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Washington, D.C. – U.S. Senator Mike Enzi, R-Wyo., drafted and negotiated a jobs package that the Senate unanimously agreed to today. The legislation would help millions of Americans get back to work or find new or better jobs through training and employment assistance.

The Workforce Investment Act (WIA) Amendments of 2003, S. 1627, passed by unanimous consent. The bill reauthorizes and amends the 1998 WIA legislation enacted to create a streamlined job training and employment system that would be responsive to the needs of employers and workers.

"The impossible is what we have basically done here today. Unanimous consent means everybody agreed to the final wording without the need for a single change or more discussion. That's the really amazing part," said Enzi. "This legislation was potentially controversial because it concerns jobs at a time when more jobs are very important to our economy, but we managed to secure bipartisan support and pass it unanimously. This is an important jobs bill that focuses resources on local needs and new technology and tackles the problem of wage disparity between men and women."

Enzi, who chairs the Senate Health, Education, Labor and Pensions Subcommittee on Employment, Safety and Training, authored the bill with Sens. Ted Kennedy, D-Mass., Judd Gregg, R-N.H., and Patty Murray, D-Wash.

Senate Majority Leader Bill Frist, R-Tenn., praised Enzi for his work on the bill, which he believes will have an impact on the nation.

"I want to congratulate Sen. Enzi for outstanding work. This is a bill that he has worked on for a long period of time as we've talked about jobs, job creation, and the workplace," said Frist. "I really want to congratulate him and his colleagues who worked in a bipartisan way on an excellent piece of legislation that will have a true impact on what we all care so much about and that is the economy, jobs and the setting in which those jobs are carried out."

Enzi also spearheaded the inclusion of a provision in the bill that would give women the opportunity to narrow the wage gap. Another provision Enzi put in the bill would improve conditions for migrant farm-worker youth. Enzi said both provisions are particularly important to Wyoming.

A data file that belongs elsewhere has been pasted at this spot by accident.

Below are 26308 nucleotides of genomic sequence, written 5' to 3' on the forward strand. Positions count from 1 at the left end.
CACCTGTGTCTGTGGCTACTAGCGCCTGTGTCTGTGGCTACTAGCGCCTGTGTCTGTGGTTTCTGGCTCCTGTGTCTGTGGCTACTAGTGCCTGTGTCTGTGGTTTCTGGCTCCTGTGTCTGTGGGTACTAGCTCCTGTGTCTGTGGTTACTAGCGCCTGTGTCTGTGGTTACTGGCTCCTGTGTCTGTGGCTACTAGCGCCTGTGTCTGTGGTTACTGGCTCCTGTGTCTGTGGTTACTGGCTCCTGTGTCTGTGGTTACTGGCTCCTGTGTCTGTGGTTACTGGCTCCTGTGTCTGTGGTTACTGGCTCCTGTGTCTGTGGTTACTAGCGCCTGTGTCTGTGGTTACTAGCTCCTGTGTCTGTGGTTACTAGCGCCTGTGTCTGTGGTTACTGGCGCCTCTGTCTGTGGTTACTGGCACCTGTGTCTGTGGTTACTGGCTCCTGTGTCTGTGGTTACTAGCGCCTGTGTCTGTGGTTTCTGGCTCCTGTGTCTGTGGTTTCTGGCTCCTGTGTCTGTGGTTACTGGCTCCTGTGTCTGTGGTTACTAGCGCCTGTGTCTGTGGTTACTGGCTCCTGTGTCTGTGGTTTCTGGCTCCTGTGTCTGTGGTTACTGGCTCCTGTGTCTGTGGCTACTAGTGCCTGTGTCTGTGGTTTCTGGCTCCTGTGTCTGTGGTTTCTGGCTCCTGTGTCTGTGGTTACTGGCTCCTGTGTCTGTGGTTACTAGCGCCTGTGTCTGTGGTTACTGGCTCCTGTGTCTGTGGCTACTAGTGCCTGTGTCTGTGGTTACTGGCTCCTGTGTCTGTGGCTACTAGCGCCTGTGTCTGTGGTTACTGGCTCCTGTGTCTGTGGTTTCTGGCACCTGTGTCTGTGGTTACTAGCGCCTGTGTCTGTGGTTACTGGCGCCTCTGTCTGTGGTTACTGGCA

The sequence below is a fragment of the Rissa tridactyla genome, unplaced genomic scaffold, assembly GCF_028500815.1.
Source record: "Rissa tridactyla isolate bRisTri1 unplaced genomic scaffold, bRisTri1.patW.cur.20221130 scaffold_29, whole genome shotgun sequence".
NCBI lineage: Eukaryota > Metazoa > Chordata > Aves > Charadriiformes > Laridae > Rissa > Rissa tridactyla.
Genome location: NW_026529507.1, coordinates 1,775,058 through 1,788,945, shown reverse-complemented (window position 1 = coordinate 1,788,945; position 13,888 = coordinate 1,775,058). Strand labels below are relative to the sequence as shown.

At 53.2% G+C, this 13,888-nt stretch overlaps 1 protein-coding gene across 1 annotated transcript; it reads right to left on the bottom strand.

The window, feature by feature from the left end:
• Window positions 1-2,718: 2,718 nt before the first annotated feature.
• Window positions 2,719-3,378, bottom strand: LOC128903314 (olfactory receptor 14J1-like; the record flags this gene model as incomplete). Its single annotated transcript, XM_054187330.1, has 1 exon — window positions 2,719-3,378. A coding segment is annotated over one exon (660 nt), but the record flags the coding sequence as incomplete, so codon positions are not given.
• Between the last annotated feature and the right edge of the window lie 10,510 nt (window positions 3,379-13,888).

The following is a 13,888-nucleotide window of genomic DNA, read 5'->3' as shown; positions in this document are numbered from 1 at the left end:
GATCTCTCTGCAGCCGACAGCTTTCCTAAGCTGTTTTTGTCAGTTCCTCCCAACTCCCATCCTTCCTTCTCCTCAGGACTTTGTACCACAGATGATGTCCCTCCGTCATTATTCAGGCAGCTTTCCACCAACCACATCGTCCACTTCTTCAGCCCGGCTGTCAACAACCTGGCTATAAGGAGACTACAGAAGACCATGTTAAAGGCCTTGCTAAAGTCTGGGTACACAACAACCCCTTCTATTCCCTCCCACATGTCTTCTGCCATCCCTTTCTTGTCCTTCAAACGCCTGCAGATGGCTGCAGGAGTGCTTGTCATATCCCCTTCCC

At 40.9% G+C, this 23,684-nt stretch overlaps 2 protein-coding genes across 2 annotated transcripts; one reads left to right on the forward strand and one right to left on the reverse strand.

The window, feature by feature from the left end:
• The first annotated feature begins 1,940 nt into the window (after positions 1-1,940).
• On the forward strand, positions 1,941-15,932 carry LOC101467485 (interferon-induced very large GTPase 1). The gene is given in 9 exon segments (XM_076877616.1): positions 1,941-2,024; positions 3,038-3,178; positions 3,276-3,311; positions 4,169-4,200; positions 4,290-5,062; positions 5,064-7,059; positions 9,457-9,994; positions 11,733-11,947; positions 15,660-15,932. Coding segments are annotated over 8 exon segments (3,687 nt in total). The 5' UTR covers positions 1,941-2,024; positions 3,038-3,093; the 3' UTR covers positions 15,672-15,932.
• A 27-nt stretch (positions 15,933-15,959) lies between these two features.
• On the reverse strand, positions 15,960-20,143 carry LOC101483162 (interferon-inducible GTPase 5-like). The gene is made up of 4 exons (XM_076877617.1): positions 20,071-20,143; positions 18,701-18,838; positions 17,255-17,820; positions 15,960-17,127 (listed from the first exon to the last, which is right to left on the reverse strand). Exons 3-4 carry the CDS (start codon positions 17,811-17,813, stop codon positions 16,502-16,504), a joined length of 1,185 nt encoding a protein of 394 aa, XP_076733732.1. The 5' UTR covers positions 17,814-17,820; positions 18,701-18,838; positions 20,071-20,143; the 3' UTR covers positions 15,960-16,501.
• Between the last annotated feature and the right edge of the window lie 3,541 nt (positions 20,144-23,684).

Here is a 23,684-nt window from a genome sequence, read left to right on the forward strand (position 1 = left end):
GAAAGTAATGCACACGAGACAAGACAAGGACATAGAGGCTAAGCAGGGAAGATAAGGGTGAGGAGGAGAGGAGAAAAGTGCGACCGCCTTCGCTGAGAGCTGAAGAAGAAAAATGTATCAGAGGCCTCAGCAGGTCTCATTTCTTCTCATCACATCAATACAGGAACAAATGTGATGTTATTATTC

The reauthorizing legislation would improve the existing One-Stop Career Center delivery system by better connecting the job training system with the private sector and post-secondary education and training, social services, and economic development systems. This would be done by removing barriers that currently exist that have discouraged business involvement, particularly small businesses, in workforce training.

The legislation would also leverage technology to improve access to WIA services throughout each state, including rural areas.

Enzi said the legislation is projected, in 2004, to help more than 940,000 dislocated workers get back to work. Additionally, more than 540,000 adult workers are projected to receive assistance in finding new or better jobs.

The bill is expected to next be considered by a joint Senate-House conference committee.


Statement of Senator Michael B. Enzi
Workforce Investment Act Amendments of 2003, S. 1627



The signs are all around us. They can be seen in the economic reports in the papers, in the economic forecasts that are discussed on the weekend talk shows, and in reports on the job market. It all adds up to some good news for the people of this Nation – the economy is getting stronger.

It hasn't happened overnight, of course. By taking action to lay the groundwork for our economic recovery, we have ensured the presence of more capital in our economy which has already started to lead to the creation of more jobs. There are telling signs that the labor market is on the mend. The economy gained 126,000 jobs in October – almost twice the market forecast of 65,000.

Now we will take the next step. With the passage of the Workforce Investment Act Amendments of 2003, we lay the groundwork for helping millions of Americans get back to work or find new or better jobs through training and employment assistance.